General Question

JonnyCeltics's avatar

What is the significance of a "franchise tag" on NFL players?

Asked by JonnyCeltics (2690 points ) February 16th, 2011

…cause I’d like to know, outside of the written electronic reported word.

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6 Answers

funkdaddy's avatar

A quick summary as I understand it…

- Each team can franchise one player per year (usually a free agent, I don’t know why you would use it on anyone else)
– that player can’t leave unless the team they are going to gives up two first round picks
– the team is basically agreeing to pay the average of the top 5 salaries at their position for the next year
– it’s a one year deal
– players hate it because it isn’t a long term contract and it cuts back on their options
– there is also an “exclusive” franchise tag where the player can’t talk to other teams (so they can’t sign with anyone else, and the 2 draft pick rule isn’t in effect) This is what was put on Peyton Manning and Michael Vick this year
– the team and player can still negotiate a new deal while someone is “franchised”

The wiki has more.

meiosis's avatar

The feudal arrangements of American sports never ceases to amaze me. This would be illegal in Europe as it is a restriction of a worker’s fundamental freedom to choose where to apply their trade.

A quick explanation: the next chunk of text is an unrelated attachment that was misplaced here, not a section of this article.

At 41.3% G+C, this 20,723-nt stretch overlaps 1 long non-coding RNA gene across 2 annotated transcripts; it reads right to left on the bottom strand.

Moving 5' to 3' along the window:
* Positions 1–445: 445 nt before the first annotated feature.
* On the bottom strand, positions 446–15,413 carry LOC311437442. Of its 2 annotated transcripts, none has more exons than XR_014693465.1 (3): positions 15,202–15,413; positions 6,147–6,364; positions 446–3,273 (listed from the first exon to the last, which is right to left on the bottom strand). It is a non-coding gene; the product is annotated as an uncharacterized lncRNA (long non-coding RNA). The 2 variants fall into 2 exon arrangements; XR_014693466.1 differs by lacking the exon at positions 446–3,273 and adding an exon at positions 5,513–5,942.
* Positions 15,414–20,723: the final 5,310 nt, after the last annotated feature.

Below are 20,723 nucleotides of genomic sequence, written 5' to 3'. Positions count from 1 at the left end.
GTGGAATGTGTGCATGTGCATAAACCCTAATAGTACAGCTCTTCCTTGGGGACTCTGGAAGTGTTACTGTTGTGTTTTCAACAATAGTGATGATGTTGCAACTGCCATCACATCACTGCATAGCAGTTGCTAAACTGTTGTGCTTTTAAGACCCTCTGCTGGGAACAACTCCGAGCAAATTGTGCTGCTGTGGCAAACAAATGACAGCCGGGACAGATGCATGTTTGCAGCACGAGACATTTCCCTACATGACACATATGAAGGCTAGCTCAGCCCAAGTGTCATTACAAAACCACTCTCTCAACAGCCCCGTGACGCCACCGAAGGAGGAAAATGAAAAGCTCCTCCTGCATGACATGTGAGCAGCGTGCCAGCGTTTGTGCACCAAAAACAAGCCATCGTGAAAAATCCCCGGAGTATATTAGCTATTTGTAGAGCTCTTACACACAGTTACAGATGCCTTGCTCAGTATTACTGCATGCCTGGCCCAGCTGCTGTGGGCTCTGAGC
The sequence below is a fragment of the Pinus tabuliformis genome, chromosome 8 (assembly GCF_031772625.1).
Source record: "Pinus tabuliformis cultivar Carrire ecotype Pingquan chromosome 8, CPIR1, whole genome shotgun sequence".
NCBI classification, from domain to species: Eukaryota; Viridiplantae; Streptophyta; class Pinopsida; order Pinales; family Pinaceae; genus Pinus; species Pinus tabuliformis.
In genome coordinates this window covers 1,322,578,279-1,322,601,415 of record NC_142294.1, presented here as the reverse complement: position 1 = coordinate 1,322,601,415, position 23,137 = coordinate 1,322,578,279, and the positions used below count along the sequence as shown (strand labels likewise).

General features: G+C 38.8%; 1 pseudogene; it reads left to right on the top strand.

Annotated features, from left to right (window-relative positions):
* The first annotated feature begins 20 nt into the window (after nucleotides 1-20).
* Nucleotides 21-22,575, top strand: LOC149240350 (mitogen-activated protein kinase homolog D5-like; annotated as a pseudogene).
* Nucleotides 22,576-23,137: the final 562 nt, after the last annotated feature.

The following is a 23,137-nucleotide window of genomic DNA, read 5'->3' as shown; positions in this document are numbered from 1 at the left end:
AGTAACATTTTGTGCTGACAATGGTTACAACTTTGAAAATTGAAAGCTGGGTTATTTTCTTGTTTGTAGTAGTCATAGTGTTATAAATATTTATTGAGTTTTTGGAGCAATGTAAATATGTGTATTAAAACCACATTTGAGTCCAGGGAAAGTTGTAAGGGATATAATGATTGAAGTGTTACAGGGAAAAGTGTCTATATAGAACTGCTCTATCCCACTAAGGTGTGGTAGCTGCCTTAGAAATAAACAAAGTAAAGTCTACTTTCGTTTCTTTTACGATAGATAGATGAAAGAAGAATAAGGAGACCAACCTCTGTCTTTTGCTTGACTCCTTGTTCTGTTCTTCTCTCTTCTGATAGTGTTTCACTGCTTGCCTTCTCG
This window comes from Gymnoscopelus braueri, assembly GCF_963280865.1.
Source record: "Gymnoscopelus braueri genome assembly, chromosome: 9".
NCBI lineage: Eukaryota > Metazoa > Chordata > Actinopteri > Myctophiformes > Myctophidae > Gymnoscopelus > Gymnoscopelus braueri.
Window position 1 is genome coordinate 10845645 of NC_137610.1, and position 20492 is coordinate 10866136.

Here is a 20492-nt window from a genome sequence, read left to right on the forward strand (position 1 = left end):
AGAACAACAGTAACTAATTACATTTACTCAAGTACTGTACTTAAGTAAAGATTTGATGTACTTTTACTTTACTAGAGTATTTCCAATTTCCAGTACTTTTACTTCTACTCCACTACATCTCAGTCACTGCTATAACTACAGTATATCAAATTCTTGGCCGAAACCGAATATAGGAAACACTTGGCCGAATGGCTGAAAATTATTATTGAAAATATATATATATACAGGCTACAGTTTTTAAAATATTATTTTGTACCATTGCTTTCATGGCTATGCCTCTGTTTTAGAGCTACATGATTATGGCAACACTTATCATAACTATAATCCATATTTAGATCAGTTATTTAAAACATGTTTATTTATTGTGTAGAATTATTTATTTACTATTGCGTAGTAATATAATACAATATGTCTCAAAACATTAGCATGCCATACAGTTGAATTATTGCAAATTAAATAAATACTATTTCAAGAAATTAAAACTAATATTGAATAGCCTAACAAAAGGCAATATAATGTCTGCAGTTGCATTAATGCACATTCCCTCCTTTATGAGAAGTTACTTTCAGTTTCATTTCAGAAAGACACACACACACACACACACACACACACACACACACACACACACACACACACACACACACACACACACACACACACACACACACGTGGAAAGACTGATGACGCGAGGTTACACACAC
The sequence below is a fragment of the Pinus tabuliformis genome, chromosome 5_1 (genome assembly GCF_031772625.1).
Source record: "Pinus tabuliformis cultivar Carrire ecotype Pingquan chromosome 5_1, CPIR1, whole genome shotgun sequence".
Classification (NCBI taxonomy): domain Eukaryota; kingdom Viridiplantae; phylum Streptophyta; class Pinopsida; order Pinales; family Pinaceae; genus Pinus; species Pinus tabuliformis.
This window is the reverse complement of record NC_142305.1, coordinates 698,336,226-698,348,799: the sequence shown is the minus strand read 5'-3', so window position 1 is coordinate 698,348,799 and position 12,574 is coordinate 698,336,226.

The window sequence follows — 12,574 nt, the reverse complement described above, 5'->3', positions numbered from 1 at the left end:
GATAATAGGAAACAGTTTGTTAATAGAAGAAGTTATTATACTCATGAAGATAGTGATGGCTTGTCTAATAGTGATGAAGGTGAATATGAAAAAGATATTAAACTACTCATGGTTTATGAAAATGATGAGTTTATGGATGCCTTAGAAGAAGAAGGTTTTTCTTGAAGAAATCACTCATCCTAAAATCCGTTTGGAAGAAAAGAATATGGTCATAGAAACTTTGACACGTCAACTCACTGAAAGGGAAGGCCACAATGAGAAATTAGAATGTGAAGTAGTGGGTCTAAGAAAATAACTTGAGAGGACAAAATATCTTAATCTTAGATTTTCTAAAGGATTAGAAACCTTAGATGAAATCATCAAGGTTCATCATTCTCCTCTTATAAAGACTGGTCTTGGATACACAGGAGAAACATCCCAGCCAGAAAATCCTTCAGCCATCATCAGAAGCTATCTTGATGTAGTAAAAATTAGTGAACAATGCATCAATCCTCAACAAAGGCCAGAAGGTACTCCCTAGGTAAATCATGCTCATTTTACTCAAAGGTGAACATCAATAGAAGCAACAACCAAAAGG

jlelandg's avatar

@meiosis like @funkdaddy it’s only for one year. Maybe that franchise player and the franchise want to work something out in the next year to keep that player in the city he’s in for a longer time. Many people would argue that players are TOO mobile in this day and age. It keeps fan favorites around.

meiosis's avatar

I think the right of a worker to ply their trade for who they like is significantly more important than the desires of fans to see their favourite player stay with the team. The team management should offer more favourable contracts if they want to keep their star employees, not force them to stay beyond their contract period. The right of a worker to choose who they want to work for is a fundamental, inalienable right.

funkdaddy's avatar

Come on, don’t they just straight up sell soccer players to other clubs?

And aren’t the transfer fees worth so much more than the player’s contract? So the club sees more money for the move than the player will?

I’m not saying either is right or wrong, but touting the superior nature of Europe’s laws for workers specifically for sports stars seems off base.

meiosis's avatar

Football clubs sell players who are still in contract to other clubs, but at the end of the contract period the player is free to move to whatever club he can agree terms with. In such out of contract cases his old club has no power to prevent this and will receive no money.

The Bosman ruling applies to all workers in Europe, not just sports stars.

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